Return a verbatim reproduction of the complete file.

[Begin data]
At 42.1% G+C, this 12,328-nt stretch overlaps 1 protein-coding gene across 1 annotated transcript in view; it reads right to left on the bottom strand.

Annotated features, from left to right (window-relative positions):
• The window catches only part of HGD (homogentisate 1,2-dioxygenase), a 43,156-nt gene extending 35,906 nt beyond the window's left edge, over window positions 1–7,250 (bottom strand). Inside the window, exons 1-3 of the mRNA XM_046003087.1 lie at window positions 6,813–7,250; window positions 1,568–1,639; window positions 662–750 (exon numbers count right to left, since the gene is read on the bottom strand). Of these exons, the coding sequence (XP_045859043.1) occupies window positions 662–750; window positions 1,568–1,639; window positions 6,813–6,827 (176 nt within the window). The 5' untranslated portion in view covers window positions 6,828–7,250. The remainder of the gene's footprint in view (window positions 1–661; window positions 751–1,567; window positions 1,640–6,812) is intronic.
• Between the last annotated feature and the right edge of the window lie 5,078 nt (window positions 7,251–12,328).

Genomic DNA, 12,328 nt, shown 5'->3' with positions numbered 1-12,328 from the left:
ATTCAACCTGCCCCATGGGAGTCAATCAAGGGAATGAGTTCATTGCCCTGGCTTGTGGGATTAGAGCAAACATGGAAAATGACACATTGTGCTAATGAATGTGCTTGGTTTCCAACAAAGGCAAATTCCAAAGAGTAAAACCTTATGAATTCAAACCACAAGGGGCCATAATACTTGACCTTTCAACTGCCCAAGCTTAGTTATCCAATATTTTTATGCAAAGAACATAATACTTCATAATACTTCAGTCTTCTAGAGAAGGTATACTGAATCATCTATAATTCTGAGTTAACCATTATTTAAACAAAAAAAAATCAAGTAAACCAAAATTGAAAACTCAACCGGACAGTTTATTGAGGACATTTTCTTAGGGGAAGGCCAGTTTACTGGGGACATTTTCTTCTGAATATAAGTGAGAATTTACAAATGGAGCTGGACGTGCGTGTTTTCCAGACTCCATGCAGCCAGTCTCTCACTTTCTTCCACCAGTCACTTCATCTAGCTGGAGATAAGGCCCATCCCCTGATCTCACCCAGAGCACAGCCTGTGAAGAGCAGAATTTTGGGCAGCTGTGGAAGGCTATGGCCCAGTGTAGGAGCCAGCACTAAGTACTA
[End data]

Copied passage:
At 42.1% G+C, this 12,328-nt stretch overlaps 1 protein-coding gene across 1 annotated transcript in view; it reads right to left on the bottom strand.

Annotated features, from left to right (window-relative positions):
• The window catches only part of HGD (homogentisate 1,2-dioxygenase), a 43,156-nt gene extending 35,906 nt beyond the window's left edge, over window positions 1–7,250 (bottom strand). Inside the window, exons 1-3 of the mRNA XM_046003087.1 lie at window positions 6,813–7,250; window positions 1,568–1,639; window positions 662–750 (exon numbers count right to left, since the gene is read on the bottom strand). Of these exons, the coding sequence (XP_045859043.1) occupies window positions 662–750; window positions 1,568–1,639; window positions 6,813–6,827 (176 nt within the window). The 5' untranslated portion in view covers window positions 6,828–7,250. The remainder of the gene's footprint in view (window positions 1–661; window positions 751–1,567; window positions 1,640–6,812) is intronic.
• Between the last annotated feature and the right edge of the window lie 5,078 nt (window positions 7,251–12,328).

Genomic DNA, 12,328 nt, shown 5'->3' with positions numbered 1-12,328 from the left:
ATTCAACCTGCCCCATGGGAGTCAATCAAGGGAATGAGTTCATTGCCCTGGCTTGTGGGATTAGAGCAAACATGGAAAATGACACATTGTGCTAATGAATGTGCTTGGTTTCCAACAAAGGCAAATTCCAAAGAGTAAAACCTTATGAATTCAAACCACAAGGGGCCATAATACTTGACCTTTCAACTGCCCAAGCTTAGTTATCCAATATTTTTATGCAAAGAACATAATACTTCATAATACTTCAGTCTTCTAGAGAAGGTATACTGAATCATCTATAATTCTGAGTTAACCATTATTTAAACAAAAAAAAATCAAGTAAACCAAAATTGAAAACTCAACCGGACAGTTTATTGAGGACATTTTCTTAGGGGAAGGCCAGTTTACTGGGGACATTTTCTTCTGAATATAAGTGAGAATTTACAAATGGAGCTGGACGTGCGTGTTTTCCAGACTCCATGCAGCCAGTCTCTCACTTTCTTCCACCAGTCACTTCATCTAGCTGGAGATAAGGCCCATCCCCTGATCTCACCCAGAGCACAGCCTGTGAAGAGCAGAATTTTGGGCAGCTGTGGAAGGCTATGGCCCAGTGTAGGAGCCAGCACTAAGTACTA